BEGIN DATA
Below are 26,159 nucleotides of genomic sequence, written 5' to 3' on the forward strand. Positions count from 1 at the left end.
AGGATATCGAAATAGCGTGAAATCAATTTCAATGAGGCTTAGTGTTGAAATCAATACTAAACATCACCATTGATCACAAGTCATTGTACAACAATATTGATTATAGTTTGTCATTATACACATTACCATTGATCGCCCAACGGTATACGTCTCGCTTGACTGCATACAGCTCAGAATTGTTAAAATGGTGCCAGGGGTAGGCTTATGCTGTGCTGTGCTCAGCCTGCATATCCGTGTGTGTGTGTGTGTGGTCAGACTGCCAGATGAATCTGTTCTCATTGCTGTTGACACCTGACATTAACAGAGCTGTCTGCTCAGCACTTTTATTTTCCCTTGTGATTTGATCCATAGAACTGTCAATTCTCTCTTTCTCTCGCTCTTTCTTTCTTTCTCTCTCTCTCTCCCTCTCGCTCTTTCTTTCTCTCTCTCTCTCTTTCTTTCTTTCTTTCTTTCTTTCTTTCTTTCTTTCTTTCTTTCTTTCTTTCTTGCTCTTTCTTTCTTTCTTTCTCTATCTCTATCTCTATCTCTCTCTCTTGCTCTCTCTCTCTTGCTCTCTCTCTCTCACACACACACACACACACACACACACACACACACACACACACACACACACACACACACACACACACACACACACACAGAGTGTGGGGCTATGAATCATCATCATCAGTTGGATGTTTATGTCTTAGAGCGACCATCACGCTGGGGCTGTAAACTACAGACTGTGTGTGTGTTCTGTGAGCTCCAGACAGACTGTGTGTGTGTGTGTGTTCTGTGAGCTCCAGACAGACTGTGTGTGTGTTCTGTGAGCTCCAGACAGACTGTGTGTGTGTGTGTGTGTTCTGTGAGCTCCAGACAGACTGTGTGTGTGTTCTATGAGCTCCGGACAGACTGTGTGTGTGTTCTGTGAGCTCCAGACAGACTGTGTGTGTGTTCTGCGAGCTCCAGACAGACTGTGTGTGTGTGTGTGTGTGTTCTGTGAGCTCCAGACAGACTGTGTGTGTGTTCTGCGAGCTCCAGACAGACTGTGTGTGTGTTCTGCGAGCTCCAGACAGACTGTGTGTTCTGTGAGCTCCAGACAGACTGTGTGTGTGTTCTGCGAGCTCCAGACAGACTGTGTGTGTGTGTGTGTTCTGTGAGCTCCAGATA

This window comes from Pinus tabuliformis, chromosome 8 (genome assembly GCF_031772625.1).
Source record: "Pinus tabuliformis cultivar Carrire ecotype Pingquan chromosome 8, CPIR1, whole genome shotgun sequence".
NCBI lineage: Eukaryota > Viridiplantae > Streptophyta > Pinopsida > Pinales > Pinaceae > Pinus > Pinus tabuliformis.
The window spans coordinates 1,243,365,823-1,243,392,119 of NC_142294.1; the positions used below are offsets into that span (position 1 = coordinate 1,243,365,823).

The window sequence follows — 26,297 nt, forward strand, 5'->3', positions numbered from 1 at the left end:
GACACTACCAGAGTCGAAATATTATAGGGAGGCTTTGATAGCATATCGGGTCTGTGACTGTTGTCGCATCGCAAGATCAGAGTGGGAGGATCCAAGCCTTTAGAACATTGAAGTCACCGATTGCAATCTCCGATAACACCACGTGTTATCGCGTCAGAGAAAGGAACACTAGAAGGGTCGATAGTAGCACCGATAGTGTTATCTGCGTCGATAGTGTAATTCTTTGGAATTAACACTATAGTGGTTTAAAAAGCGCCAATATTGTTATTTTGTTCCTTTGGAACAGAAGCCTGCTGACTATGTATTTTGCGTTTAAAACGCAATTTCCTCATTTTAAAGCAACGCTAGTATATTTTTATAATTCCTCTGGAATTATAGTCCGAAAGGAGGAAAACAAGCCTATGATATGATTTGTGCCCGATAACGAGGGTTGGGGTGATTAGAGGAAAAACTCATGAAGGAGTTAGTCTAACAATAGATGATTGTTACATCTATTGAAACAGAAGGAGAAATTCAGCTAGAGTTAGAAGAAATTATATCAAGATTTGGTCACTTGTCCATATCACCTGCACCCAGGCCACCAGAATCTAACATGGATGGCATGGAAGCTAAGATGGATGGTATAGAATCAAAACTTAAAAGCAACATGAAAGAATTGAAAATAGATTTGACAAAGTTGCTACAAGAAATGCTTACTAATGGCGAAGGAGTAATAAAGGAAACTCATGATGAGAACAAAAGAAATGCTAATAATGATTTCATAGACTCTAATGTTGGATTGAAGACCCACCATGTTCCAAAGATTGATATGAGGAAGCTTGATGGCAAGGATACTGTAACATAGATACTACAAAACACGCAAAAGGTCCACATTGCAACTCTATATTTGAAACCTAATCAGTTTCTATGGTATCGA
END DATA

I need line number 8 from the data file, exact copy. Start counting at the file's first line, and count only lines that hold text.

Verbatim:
GACACTACCAGAGTCGAAATATTATAGGGAGGCTTTGATAGCATATCGGGTCTGTGACTGTTGTCGCATCGCAAGATCAGAGTGGGAGGATCCAAGCCTTTAGAACATTGAAGTCACCGATTGCAATCTCCGATAACACCACGTGTTATCGCGTCAGAGAAAGGAACACTAGAAGGGTCGATAGTAGCACCGATAGTGTTATCTGCGTCGATAGTGTAATTCTTTGGAATTAACACTATAGTGGTTTAAAAAGCGCCAATATTGTTATTTTGTTCCTTTGGAACAGAAGCCTGCTGACTATGTATTTTGCGTTTAAAACGCAATTTCCTCATTTTAAAGCAACGCTAGTATATTTTTATAATTCCTCTGGAATTATAGTCCGAAAGGAGGAAAACAAGCCTATGATATGATTTGTGCCCGATAACGAGGGTTGGGGTGATTAGAGGAAAAACTCATGAAGGAGTTAGTCTAACAATAGATGATTGTTACATCTATTGAAACAGAAGGAGAAATTCAGCTAGAGTTAGAAGAAATTATATCAAGATTTGGTCACTTGTCCATATCACCTGCACCCAGGCCACCAGAATCTAACATGGATGGCATGGAAGCTAAGATGGATGGTATAGAATCAAAACTTAAAAGCAACATGAAAGAATTGAAAATAGATTTGACAAAGTTGCTACAAGAAATGCTTACTAATGGCGAAGGAGTAATAAAGGAAACTCATGATGAGAACAAAAGAAATGCTAATAATGATTTCATAGACTCTAATGTTGGATTGAAGACCCACCATGTTCCAAAGATTGATATGAGGAAGCTTGATGGCAAGGATACTGTAACATAGATACTACAAAACACGCAAAAGGTCCACATTGCAACTCTATATTTGAAACCTAATCAGTTTCTATGGTATCGA